Hundreds of thousands of Norwegians gathered around their TVs Monday night to watch Norwegian Broadcasting (NRK)’s first major debate of the election campaign season. It featured the leaders of all nine political parties represented in Parliament, ended up being dominated by climate issues, and clearly showed how difficult it will be to form a new government coalition after the September 13 election.
The debate was held, once again, in the southern coastal city of Arendal, outdoors this time on a hilltop overlooking the historic shipping port. Arendal has become the venue for an annual week of high-level political gatherings, Arendalsuka, at which Norway’s elite meet for dozens of open meetings and lively discussions. The upcoming national election tops the agenda this year.
Standing and pointing fingers on the right side of last night’s debate were the leaders of the parties that remain in incumbent Prime Minister Erna Solberg’s Conservatives-led government coalition (from left, Kjell Ingolf Ropstad of the Christian Democrats and Guri Melby of the Liberals) plus Sylvi Listhaug, making her debut as leader of the right-wing Progress Party. Progress withdrew from the non-socialist coalition led by Solberg (at far right) early last year and is now technically part of the opposition in Parliament. Listhaug nonetheless rejoined her former government colleagues Monday night, even though they still disagree amongst themselves on a variety of issues, not least climate and immigration. Solberg has remained largely dependent on Progress, meanwhile, to gain a majority in Parliament. Now, with all the non-socialist parties lagging in the polls, a change of government from right to left looms.
In addition to her own coalition’s internal quarrels, Solberg’s main opposition comes from the left side of Norwegian politics. It was represented at the debate by the leaders of no less than five parties that also are quarreling amongst themselves and even have two candidates for prime minister: (from left) Jonas Gahr Støre of the Labour Party and Trygve Slagsvold Vedum of the Center Party that started leaning left in 2005. There was no lack of finger-pointing among them Monday night either, with the Socialist Left (SV) Party’s Audun Lysbakken literally caught in the middle: Støre wants to include Center and SV in a new Labour-led government he hopes to head, modelled on the same trio that ruled from 2005 to 2013. Vedum does not want to include SV because of major disagreements on climate policy. SV, along with the leaders of the Reds Party (Bjørnar Moxnes) and the Greens Party (Une Bastholm), wants to halt further oil and gas exploration and promotes much stronger emissions-cutting programs than either Labour or Center.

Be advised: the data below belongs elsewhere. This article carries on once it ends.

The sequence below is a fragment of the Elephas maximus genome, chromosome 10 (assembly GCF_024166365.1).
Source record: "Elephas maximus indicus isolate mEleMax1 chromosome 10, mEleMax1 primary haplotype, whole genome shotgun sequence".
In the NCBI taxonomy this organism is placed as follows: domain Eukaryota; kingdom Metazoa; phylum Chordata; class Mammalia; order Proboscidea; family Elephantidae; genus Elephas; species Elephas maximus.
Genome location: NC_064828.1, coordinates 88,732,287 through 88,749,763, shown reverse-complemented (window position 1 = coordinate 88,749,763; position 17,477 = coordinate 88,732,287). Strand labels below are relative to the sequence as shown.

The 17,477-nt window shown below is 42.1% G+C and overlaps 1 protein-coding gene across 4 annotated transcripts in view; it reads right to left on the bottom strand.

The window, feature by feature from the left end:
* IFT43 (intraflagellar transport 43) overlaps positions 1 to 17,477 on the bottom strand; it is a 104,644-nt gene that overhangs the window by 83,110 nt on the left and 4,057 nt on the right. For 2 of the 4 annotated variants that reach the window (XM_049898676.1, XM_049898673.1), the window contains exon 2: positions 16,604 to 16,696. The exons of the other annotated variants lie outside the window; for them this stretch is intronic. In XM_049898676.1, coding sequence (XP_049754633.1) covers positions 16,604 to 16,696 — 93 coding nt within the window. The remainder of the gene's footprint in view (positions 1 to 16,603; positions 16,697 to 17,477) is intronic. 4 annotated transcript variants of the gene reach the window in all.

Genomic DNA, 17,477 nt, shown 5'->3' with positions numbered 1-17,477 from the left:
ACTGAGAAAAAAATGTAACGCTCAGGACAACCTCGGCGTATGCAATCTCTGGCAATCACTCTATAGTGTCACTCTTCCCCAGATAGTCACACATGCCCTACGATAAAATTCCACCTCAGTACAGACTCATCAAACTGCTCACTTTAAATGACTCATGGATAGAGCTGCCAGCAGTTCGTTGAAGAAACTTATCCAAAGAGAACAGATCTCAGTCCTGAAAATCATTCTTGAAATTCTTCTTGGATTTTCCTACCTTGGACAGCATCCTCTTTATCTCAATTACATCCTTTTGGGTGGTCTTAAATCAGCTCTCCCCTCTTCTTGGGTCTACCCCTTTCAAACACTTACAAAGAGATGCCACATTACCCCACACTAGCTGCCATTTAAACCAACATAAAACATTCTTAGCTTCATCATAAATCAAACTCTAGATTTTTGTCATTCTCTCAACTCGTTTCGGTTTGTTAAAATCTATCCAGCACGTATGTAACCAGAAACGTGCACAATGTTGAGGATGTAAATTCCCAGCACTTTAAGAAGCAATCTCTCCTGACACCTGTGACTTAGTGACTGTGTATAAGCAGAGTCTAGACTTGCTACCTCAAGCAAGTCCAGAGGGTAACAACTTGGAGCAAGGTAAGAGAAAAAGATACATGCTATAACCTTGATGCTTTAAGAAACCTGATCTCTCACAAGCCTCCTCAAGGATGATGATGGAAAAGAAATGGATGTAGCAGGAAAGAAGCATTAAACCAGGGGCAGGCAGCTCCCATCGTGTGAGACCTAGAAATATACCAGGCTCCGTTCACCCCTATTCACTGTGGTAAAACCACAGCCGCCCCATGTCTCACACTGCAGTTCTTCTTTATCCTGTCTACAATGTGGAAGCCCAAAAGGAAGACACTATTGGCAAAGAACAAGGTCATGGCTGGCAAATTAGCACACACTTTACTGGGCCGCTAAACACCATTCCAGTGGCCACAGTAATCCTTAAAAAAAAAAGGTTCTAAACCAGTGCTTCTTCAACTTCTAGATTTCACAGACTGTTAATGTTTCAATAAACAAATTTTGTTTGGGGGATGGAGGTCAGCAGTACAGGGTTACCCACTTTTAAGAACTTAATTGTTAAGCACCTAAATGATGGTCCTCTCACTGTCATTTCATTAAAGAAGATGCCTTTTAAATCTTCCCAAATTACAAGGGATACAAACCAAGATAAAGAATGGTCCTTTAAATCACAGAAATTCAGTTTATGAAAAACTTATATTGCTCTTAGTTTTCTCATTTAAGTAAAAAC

The differences among parties that otherwise are on the same side quickly became apparent in the first one-on-one duel of the evening. Vedum (left), whose Center Party launched him as a prime minister candidate based on polls last spring showing him closing in on Støre, and Lysbakken of SV landed in an unusually nasty exchange over the future of Norwegian oil and gas. Their bitter disagreement over climate policy poses a huge problem for any potential government cooperation between the two. Lysbakken accused Vedum of “saying ‘no” to most all proposals aimed at cutting Norway’s emissions (including an end to oil and gas exploration, as called for by the UN) and warned Vedum against becoming a “petroholic,” while Vedum claimed Lysbakken was “ruining Norwegian climate policy” through “symbolic” measures like limiting use of private cars in downtown areas or damaging Norway’s important oil industry. Standing in the background are Moxnes of the Reds Party and Bastholm of the Greens, both of whom agree with Lysbakken. Prime Minister candidate Støre, however, mostly agrees with Vedum.
It’s all probably going to end in a power struggle between Støre, whose Labour Party holds 25.5 percent of the vote in NRK’s latest poll, and Vedum, whose Center Party has dipped to 16.2 percent. SV holds 6.9 percent, the Reds have 4.9 percent and the Greens have 4.3 percent, so their support likely will be needed to gain a left-center majority in Parliament. It’s all still ultimately up to the voters, but election results may well leave top Norwegian politicians without any clear mandate and lots of internal quarreling. Solberg’s Conservatives slipped to just 21.1 percent of the vote in the new NRK poll, while Progress now holds 10.9 percent. Both of the other non-socialist parties, the Liberals and Christian Democrats, only hold 3.3- and 3.1 percent respectively. With a total of just 38.4 percent, Solberg thus seems unlikely to win a third term in office.
Vedum and Lysbakken, meanwhile, attempted to downplay their hot-tempered differences in the debate after it was over. Lysbakken noted that his Socialist Left Party and Vedum’s Center Party agree on many other issues (like more support for outlying districts in Norway, tax policy and opposition to joining the EU), while Vedum stressed that all the parties want to cut emissions but disagree on how to do that without hurting Norway’s oil-fueled economy. Both claimed they were open to negotiations, after the election results are tallied.
ALL PHOTOS: NRK screen grabs